1. As above, prepare to run gdisk.
    2. Type "sudo gdisk /dev/sda" to launch gdisk on /dev/sda.
    3. Type "p" to view the partition table to be sure you're working on the correct disk.
    4. Type "v" to verify the data structures. If gdisk reports any problems, please type "q" to quit, skip the remaining steps, and report the gdisk output back to me. If this happens, I may ask you for a copy of your GPT data, which you can acquire (before exiting from gdisk) by typing "b" and entering a filename. Put the file on permanent storage so you can deliver it to me for analysis.
    5. If "v" doesn't report any problems, type "c" to change a partition name and change the name of partition 2. You can give it the same "Mac OS X" name it's got now, if you like.
    6. Type "p" to view the partition table again. If the two-line gap between partitions 2 and 3 still exists, save the backup partition table and quit from the program without saving your changes. If the gap is gone, though, type "w" to save the changes.



    My hypothesis is that newline characters have somehow found their way into partition #2's name field, and this is causing Ubuntu's installer to flake out and ignore the partitions after that one on the disk. If so, setting the partition's name field should fix the problem. If not, though, there's probably something else very peculiar about that partition table, which may require expert analysis. (That is, by me -- I don't recall if I mentioned it in this thread, but I'm the author of gdisk.)
    If I've suggested a solution to a problem and you're not the original poster, do not try my solution! Problems can seem similar but be different, and a good solution to one problem can make another worse. Post a new thread with your problem details.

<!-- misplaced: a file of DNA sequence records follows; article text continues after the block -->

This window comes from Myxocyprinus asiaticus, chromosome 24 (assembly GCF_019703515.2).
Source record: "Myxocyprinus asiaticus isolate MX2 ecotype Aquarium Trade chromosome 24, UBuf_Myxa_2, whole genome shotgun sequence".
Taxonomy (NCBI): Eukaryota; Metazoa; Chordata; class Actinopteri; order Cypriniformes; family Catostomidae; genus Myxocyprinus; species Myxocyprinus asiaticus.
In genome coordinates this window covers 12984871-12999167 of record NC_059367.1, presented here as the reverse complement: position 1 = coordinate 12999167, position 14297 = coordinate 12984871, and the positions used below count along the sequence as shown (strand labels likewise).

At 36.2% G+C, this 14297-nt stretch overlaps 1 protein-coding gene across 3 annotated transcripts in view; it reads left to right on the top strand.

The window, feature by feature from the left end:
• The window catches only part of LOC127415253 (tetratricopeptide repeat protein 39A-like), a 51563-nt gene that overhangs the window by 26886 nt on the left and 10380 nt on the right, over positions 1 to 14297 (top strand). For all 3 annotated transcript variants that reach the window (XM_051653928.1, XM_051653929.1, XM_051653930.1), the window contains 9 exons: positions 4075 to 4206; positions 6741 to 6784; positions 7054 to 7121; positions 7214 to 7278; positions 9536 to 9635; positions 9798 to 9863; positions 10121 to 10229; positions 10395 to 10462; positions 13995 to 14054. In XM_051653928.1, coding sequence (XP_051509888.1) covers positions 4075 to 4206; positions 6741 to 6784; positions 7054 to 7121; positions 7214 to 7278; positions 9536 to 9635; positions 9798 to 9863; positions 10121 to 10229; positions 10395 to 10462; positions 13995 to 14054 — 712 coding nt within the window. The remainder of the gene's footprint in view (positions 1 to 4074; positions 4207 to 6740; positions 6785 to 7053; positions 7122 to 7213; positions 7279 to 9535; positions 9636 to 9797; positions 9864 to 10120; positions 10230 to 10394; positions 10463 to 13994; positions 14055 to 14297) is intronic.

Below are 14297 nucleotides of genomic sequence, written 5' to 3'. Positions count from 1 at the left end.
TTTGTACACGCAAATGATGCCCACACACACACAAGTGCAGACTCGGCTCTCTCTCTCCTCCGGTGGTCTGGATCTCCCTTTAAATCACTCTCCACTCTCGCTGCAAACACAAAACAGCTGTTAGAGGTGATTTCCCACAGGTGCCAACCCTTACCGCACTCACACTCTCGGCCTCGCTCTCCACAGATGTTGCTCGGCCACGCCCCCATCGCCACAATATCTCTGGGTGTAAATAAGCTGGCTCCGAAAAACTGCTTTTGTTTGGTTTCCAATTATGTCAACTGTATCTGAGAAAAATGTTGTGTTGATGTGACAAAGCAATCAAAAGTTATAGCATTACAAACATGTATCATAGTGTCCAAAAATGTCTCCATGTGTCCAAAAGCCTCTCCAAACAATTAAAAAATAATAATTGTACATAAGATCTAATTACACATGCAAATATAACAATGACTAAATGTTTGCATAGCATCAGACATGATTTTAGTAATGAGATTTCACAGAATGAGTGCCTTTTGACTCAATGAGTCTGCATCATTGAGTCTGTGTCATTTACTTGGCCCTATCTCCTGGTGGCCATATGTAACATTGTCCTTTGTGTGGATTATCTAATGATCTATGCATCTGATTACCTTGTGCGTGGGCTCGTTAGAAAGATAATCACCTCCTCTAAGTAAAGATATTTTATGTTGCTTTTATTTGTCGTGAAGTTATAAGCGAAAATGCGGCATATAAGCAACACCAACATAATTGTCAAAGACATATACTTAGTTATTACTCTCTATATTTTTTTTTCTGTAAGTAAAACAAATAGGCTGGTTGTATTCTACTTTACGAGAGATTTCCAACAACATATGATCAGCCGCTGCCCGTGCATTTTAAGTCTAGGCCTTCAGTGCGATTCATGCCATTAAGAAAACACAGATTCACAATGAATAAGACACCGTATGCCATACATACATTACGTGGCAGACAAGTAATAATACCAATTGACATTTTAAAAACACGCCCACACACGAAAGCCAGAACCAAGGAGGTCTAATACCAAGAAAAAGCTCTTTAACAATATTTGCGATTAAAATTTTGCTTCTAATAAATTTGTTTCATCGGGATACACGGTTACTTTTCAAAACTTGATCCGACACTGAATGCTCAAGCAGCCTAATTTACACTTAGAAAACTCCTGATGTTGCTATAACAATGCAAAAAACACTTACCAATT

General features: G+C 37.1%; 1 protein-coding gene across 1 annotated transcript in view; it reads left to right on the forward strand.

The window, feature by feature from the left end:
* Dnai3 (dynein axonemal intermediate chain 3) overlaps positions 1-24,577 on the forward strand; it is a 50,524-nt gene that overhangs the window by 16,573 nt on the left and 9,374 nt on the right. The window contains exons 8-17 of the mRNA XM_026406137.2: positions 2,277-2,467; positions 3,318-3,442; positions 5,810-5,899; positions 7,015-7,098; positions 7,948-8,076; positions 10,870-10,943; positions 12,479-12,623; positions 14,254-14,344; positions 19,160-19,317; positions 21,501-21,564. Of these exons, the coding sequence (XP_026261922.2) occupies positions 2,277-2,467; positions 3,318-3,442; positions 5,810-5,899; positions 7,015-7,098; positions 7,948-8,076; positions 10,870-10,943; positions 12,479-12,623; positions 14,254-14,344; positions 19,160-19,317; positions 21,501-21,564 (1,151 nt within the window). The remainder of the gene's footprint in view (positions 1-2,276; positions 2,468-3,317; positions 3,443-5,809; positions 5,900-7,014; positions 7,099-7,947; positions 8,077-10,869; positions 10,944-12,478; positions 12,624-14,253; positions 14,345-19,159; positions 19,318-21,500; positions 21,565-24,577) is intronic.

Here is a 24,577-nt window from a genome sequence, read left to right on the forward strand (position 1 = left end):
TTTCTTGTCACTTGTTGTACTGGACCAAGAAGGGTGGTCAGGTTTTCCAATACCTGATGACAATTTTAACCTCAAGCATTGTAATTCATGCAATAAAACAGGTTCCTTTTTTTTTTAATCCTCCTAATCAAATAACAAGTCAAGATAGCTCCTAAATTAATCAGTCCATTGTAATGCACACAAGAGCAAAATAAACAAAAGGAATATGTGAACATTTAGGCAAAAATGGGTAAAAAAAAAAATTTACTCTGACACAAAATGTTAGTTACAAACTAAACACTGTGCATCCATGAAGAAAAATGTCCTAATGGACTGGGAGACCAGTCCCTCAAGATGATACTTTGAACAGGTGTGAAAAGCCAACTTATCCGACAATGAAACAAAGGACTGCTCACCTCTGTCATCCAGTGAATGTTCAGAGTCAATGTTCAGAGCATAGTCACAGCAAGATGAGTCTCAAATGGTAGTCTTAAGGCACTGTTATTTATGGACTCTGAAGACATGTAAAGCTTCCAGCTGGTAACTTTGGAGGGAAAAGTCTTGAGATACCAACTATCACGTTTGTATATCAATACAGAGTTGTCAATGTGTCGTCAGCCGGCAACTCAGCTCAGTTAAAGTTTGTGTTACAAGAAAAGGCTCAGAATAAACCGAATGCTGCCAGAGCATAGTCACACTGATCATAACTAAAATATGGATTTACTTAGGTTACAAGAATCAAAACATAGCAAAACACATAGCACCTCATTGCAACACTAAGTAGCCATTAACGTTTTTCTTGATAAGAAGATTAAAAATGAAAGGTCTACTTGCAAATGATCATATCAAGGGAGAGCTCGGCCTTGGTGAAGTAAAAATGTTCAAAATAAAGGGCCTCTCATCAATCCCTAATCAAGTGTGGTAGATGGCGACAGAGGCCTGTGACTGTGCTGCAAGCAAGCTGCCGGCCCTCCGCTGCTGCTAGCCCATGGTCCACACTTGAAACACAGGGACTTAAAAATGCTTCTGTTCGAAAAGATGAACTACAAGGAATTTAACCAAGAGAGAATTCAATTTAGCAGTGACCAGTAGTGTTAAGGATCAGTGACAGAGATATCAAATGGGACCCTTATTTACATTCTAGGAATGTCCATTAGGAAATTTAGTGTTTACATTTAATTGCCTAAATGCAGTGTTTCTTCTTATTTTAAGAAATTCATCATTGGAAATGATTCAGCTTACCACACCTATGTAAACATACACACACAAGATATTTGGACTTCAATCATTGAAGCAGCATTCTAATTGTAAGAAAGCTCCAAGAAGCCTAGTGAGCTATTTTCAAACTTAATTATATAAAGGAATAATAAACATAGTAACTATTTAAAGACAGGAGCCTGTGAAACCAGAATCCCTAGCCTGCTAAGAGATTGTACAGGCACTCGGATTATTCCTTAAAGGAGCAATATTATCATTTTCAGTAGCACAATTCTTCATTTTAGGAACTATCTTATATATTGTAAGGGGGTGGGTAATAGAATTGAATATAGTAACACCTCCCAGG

5. #5
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    Re: Installing 11.04 on MacBook Pro, Can't See Partition

    Wow, so using gdisk to change the partition name fixed the issue! I ran gdisk again and it no longer printed line breaks, so I guess that my partition name somehow had newline characters at the end. Also, for future reference, I don't believe that gdisk comes standard on Ubuntu. Thanks so much for your help!

  6. #6
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    Re: Installing 11.04 on MacBook Pro, Can't See Partition

    I'm glad that fixed it. FWIW, gdisk does come with Ubuntu, in the sense that it's in the repositories, but it's not installed by default -- at least, not on any of the installations I've ever done.
    If I've suggested a solution to a problem and you're not the original poster, do not try my solution! Problems can seem similar but be different, and a good solution to one problem can make another worse. Post a new thread with your problem details.